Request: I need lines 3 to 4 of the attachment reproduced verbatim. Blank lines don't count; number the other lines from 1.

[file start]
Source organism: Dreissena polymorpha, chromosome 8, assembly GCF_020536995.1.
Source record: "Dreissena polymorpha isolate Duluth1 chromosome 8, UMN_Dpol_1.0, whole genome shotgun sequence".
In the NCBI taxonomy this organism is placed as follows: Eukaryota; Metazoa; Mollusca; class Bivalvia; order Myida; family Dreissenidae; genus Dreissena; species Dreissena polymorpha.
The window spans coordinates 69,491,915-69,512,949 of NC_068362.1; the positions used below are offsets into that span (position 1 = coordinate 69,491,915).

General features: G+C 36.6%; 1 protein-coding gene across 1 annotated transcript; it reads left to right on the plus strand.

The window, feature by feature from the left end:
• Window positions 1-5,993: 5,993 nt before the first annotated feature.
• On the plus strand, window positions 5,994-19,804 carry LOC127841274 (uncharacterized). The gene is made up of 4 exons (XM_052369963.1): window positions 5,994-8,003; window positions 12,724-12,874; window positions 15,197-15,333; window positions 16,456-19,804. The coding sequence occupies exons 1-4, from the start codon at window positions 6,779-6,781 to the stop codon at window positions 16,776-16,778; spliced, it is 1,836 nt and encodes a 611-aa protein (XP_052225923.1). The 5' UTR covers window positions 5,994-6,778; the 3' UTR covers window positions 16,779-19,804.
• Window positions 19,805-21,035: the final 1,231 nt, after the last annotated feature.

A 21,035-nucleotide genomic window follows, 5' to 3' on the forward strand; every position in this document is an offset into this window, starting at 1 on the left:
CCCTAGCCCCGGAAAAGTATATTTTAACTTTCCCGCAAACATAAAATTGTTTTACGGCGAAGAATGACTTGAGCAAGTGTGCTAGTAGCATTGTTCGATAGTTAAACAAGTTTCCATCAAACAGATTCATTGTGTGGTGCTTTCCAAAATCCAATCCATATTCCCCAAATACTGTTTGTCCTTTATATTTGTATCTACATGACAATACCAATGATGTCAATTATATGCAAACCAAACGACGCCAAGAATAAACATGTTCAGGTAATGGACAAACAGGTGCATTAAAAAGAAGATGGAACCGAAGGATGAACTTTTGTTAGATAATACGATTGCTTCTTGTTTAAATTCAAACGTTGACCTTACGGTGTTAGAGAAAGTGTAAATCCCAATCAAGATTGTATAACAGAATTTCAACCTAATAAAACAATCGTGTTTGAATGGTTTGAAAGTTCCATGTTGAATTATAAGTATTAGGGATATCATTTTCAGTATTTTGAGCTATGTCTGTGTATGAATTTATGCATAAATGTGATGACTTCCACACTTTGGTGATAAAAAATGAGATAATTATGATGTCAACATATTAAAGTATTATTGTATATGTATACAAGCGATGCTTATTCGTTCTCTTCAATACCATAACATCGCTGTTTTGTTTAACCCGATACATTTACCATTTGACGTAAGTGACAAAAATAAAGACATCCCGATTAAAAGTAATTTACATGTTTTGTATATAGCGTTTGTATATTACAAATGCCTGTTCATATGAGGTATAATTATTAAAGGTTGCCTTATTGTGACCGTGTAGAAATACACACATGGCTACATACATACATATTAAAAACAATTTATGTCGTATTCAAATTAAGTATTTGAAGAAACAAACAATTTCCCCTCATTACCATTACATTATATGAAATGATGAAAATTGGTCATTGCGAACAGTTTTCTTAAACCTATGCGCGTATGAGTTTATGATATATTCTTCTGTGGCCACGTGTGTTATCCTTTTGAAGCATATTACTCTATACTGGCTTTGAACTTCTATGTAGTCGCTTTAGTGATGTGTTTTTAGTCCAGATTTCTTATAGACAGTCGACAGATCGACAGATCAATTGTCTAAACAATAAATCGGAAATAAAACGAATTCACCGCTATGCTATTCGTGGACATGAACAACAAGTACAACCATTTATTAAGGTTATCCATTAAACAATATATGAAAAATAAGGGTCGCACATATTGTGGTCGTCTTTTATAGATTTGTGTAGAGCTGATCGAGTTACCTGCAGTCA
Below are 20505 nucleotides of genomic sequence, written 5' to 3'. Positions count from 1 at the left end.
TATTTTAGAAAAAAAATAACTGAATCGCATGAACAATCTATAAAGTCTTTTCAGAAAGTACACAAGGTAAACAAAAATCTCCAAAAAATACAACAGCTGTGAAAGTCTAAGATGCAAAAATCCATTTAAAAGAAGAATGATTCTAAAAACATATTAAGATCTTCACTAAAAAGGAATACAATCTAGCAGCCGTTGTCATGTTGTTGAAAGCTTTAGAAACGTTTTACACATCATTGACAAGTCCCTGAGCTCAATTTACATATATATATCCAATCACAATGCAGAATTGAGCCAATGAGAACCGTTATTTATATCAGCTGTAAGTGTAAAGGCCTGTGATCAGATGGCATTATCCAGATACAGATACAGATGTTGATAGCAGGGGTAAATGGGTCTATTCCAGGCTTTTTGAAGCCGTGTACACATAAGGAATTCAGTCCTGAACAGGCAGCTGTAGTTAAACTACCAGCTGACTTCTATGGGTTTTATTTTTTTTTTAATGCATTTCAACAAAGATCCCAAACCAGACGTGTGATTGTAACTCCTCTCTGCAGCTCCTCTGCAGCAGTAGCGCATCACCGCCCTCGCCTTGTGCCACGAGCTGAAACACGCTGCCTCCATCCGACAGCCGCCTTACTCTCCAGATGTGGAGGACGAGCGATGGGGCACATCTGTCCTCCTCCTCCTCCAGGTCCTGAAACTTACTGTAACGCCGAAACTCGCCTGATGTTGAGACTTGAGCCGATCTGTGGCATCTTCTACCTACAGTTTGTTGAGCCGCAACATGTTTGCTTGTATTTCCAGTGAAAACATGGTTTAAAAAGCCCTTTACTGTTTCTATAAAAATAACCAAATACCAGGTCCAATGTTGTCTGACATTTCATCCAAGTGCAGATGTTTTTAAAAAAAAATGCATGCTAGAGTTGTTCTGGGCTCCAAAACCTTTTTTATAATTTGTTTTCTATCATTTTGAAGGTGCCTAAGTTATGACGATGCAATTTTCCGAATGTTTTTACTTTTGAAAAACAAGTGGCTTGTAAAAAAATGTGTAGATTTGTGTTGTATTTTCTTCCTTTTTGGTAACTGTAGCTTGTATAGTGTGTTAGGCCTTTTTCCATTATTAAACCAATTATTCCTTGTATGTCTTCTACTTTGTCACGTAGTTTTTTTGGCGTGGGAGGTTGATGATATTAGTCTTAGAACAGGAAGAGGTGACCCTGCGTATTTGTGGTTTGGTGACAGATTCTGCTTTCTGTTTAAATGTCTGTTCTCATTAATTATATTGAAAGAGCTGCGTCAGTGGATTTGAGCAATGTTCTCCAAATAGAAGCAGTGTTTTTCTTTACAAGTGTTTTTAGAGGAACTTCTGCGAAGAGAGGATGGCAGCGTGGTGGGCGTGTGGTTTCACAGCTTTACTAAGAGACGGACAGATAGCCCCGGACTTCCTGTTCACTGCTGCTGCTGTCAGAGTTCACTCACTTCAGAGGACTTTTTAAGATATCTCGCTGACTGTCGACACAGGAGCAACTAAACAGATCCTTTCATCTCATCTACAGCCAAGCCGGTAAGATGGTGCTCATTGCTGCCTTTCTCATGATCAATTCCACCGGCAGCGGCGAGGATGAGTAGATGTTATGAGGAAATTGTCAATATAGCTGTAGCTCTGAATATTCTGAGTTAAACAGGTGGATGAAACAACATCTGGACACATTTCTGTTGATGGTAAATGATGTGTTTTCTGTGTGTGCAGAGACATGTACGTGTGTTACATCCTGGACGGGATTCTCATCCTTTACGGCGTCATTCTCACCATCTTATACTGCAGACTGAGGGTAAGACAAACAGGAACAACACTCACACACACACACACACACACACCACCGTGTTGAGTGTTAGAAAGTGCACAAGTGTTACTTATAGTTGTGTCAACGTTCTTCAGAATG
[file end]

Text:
In the NCBI taxonomy this organism is placed as follows: Eukaryota; Metazoa; Mollusca; class Bivalvia; order Myida; family Dreissenidae; genus Dreissena; species Dreissena polymorpha.
The window spans coordinates 69,491,915-69,512,949 of NC_068362.1; the positions used below are offsets into that span (position 1 = coordinate 69,491,915).